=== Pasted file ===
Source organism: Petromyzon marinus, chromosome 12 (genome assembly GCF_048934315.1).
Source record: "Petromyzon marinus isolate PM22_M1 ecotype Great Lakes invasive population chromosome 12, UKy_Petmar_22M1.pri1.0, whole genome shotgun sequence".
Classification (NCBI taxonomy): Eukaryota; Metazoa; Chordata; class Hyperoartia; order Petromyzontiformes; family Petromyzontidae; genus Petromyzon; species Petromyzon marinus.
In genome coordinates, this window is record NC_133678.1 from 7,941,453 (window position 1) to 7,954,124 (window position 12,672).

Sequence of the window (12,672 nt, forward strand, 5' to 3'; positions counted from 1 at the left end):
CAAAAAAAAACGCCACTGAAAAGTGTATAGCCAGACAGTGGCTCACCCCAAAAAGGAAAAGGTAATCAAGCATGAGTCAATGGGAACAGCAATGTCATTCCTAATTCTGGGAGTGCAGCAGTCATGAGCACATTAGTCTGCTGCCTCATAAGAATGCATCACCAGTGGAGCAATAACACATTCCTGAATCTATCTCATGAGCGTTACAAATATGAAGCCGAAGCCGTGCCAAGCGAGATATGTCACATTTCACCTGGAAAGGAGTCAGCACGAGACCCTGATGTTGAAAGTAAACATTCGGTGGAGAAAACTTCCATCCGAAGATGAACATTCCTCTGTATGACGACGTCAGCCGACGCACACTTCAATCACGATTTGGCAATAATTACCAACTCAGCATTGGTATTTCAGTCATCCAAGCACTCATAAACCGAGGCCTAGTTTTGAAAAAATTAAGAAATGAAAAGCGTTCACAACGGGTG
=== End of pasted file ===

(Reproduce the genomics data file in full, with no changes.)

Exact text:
Source organism: Petromyzon marinus, chromosome 12 (genome assembly GCF_048934315.1).
Source record: "Petromyzon marinus isolate PM22_M1 ecotype Great Lakes invasive population chromosome 12, UKy_Petmar_22M1.pri1.0, whole genome shotgun sequence".
Classification (NCBI taxonomy): Eukaryota; Metazoa; Chordata; class Hyperoartia; order Petromyzontiformes; family Petromyzontidae; genus Petromyzon; species Petromyzon marinus.
In genome coordinates, this window is record NC_133678.1 from 7,941,453 (window position 1) to 7,954,124 (window position 12,672).

Sequence of the window (12,672 nt, forward strand, 5' to 3'; positions counted from 1 at the left end):
CAAAAAAAAACGCCACTGAAAAGTGTATAGCCAGACAGTGGCTCACCCCAAAAAGGAAAAGGTAATCAAGCATGAGTCAATGGGAACAGCAATGTCATTCCTAATTCTGGGAGTGCAGCAGTCATGAGCACATTAGTCTGCTGCCTCATAAGAATGCATCACCAGTGGAGCAATAACACATTCCTGAATCTATCTCATGAGCGTTACAAATATGAAGCCGAAGCCGTGCCAAGCGAGATATGTCACATTTCACCTGGAAAGGAGTCAGCACGAGACCCTGATGTTGAAAGTAAACATTCGGTGGAGAAAACTTCCATCCGAAGATGAACATTCCTCTGTATGACGACGTCAGCCGACGCACACTTCAATCACGATTTGGCAATAATTACCAACTCAGCATTGGTATTTCAGTCATCCAAGCACTCATAAACCGAGGCCTAGTTTTGAAAAAATTAAGAAATGAAAAGCGTTCACAACGGGTG